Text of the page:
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Acidity - The pH scale is a measure of acidity in water and other substances.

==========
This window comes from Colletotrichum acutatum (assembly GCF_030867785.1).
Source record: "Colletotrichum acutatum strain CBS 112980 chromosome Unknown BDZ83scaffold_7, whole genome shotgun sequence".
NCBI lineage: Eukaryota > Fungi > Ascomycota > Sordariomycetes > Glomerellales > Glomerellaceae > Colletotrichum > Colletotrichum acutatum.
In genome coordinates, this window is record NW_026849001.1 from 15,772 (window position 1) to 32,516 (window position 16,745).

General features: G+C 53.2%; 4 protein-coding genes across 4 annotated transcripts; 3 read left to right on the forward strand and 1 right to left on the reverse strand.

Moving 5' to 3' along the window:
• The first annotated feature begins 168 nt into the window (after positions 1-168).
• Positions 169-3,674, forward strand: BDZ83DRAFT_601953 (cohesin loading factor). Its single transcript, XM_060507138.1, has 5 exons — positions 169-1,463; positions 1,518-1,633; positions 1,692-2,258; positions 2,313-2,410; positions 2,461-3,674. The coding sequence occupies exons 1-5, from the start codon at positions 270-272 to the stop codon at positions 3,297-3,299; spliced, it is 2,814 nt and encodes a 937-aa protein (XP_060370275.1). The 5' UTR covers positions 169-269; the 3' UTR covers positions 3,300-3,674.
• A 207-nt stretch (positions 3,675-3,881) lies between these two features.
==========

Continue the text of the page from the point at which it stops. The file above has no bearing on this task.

Water with a pH reading of zero to six, or acidic water, is unsafe to drink and can corrode metal pipes. The most significant environmental impact of a high or low pH level is that it can magnify the effect of other contaminants. Bacteria - Coliform bacteria and other microorganisms are found in the fecal matter of warm blooded animals and humans. This bacteria is most commonly found in lakes, rivers, and ponds, but can seep into groundwater supplies. When coliform bacteria are present in your drinking water, your risk of contracting a water-borne illness is increased. Metal - Copper and Iron are two of the more common metal contaminants found in water supplies. An overabundance of copper and iron can cause water to be discolored and foul-tasting. Liver damage can also be traced to unsafe levels of metallic contaminants in water. Most copper and iron contaminants enter the water supply through rusty and corroded pipes. However, metallic contaminants can also enter groundwater through erosion as the water travels through layers of rock and minerals. Nitrates - Nitrates are a form of nitrogen found in animal wastes, chemical fertilizers and food preservatives. Found in both surface water and groundwater, nitrates enter the water supply through surface runoff from farms and from leaking household septic tanks. Nitrates pose little threat to humans, but an overabundance of nitrate can kill fish and other aquatic creatures. Pesticides - Pesticides and herbicides are manufactured chemicals that are used to kill weeds, molds and insects. Carbofuran and Alachlor are examples of common herbicides used in agriculture. Surface runoff can introduce pesticides and herbicides into the water supply. In concentrated amounts, these substances can cause a number of health problems, including anemia and liver and kidney disorders.